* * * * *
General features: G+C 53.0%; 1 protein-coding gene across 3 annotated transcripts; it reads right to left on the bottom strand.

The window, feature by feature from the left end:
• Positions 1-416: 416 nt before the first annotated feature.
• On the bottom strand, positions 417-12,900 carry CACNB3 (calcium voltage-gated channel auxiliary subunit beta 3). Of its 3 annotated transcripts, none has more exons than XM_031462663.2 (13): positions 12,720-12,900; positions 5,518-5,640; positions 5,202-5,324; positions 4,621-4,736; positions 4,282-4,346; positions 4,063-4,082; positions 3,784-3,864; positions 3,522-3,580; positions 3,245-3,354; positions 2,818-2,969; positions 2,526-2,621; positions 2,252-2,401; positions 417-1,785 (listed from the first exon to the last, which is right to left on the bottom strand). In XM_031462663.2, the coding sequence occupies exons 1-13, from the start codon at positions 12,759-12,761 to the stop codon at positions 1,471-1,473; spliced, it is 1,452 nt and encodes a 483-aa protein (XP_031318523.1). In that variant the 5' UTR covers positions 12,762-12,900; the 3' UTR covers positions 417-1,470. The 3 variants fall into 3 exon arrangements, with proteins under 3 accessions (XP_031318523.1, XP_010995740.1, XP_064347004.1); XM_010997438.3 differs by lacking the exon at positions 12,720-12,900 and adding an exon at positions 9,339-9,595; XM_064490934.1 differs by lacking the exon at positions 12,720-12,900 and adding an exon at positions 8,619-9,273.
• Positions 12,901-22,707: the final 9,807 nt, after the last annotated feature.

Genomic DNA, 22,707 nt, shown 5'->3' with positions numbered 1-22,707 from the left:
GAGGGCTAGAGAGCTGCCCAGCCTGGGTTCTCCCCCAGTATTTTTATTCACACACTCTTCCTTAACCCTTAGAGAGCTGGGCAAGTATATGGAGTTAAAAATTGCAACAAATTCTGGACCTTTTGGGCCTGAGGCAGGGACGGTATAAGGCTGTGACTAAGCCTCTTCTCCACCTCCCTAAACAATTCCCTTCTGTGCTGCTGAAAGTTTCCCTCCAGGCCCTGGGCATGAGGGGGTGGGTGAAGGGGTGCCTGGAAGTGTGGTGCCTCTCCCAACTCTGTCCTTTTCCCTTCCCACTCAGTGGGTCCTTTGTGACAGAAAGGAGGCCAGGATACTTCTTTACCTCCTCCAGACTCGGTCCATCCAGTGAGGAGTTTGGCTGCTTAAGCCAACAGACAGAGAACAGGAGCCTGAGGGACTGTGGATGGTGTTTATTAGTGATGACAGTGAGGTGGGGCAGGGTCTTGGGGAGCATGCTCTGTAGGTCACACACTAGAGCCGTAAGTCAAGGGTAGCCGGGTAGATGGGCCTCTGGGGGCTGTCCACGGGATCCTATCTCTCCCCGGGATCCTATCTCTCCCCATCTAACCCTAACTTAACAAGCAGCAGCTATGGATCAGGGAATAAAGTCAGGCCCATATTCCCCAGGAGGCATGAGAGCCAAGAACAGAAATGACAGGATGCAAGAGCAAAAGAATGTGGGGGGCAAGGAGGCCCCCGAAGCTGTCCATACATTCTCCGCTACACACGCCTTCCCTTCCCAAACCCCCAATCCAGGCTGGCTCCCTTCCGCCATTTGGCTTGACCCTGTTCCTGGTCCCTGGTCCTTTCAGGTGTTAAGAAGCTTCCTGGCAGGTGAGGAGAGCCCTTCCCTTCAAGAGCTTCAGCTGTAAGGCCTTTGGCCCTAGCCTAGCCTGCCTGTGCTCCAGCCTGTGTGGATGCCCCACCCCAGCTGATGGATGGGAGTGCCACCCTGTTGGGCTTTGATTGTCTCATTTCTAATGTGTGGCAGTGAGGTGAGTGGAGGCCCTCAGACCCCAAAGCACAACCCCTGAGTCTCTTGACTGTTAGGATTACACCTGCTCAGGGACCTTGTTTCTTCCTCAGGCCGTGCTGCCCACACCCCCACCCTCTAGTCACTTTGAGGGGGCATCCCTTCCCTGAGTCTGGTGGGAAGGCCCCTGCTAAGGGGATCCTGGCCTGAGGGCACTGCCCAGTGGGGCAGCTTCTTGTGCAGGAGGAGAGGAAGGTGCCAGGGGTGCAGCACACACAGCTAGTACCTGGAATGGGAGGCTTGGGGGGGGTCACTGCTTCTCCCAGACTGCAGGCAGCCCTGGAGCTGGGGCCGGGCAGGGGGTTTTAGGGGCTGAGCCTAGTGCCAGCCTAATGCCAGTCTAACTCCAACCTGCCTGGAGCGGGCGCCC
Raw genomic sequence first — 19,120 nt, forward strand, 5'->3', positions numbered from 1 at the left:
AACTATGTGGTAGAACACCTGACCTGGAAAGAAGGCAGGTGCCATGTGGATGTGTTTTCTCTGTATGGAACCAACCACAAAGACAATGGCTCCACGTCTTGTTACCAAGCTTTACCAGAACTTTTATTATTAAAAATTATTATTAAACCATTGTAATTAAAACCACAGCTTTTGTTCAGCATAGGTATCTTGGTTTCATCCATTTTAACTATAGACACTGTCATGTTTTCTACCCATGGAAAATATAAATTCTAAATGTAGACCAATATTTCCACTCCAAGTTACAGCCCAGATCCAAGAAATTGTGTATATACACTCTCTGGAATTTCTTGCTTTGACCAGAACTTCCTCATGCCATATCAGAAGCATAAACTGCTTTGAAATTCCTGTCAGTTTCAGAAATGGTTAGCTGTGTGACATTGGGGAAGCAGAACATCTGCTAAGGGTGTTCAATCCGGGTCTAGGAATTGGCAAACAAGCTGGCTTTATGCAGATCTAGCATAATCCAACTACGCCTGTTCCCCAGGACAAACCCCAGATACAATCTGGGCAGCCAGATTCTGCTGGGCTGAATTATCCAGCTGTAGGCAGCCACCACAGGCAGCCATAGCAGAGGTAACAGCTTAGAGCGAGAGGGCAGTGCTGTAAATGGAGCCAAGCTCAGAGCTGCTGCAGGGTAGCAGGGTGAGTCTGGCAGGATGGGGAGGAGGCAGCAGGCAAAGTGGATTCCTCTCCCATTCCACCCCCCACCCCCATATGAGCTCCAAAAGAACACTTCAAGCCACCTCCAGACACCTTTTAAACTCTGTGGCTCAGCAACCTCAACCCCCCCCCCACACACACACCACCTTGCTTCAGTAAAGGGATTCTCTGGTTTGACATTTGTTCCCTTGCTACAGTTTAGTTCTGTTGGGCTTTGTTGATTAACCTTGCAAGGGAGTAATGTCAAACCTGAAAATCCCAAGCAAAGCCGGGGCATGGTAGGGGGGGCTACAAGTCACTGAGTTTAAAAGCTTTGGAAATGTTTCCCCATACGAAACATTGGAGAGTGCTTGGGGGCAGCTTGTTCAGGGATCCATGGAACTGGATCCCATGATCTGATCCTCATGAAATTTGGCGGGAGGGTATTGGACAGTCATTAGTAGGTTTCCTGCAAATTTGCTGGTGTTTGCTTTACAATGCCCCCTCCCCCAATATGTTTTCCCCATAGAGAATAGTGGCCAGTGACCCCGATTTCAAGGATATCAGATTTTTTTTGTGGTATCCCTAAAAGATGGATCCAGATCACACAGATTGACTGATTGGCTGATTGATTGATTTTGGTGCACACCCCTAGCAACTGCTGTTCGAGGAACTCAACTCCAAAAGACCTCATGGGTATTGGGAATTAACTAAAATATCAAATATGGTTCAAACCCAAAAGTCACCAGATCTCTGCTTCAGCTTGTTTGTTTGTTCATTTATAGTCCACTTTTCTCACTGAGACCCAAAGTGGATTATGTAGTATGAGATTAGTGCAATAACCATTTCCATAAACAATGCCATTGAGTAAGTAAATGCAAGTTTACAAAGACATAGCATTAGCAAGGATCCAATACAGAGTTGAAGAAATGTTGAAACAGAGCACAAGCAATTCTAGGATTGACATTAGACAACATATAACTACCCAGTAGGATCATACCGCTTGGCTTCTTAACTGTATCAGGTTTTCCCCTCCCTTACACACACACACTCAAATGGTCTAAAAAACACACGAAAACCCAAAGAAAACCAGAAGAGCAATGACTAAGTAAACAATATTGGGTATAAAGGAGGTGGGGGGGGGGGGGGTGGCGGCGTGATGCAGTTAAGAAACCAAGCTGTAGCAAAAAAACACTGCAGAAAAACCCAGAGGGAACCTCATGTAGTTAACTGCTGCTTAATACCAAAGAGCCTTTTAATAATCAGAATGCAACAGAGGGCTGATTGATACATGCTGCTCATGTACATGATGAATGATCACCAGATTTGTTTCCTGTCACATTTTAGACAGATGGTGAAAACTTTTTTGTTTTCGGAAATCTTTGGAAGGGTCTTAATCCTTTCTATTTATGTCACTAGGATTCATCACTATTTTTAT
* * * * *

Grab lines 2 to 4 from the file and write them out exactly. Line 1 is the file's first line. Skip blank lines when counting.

The window, feature by feature from the left end:
• Positions 1-416: 416 nt before the first annotated feature.
• On the bottom strand, positions 417-12,900 carry CACNB3 (calcium voltage-gated channel auxiliary subunit beta 3). Of its 3 annotated transcripts, none has more exons than XM_031462663.2 (13): positions 12,720-12,900; positions 5,518-5,640; positions 5,202-5,324; positions 4,621-4,736; positions 4,282-4,346; positions 4,063-4,082; positions 3,784-3,864; positions 3,522-3,580; positions 3,245-3,354; positions 2,818-2,969; positions 2,526-2,621; positions 2,252-2,401; positions 417-1,785 (listed from the first exon to the last, which is right to left on the bottom strand). In XM_031462663.2, the coding sequence occupies exons 1-13, from the start codon at positions 12,759-12,761 to the stop codon at positions 1,471-1,473; spliced, it is 1,452 nt and encodes a 483-aa protein (XP_031318523.1). In that variant the 5' UTR covers positions 12,762-12,900; the 3' UTR covers positions 417-1,470. The 3 variants fall into 3 exon arrangements, with proteins under 3 accessions (XP_031318523.1, XP_010995740.1, XP_064347004.1); XM_010997438.3 differs by lacking the exon at positions 12,720-12,900 and adding an exon at positions 9,339-9,595; XM_064490934.1 differs by lacking the exon at positions 12,720-12,900 and adding an exon at positions 8,619-9,273.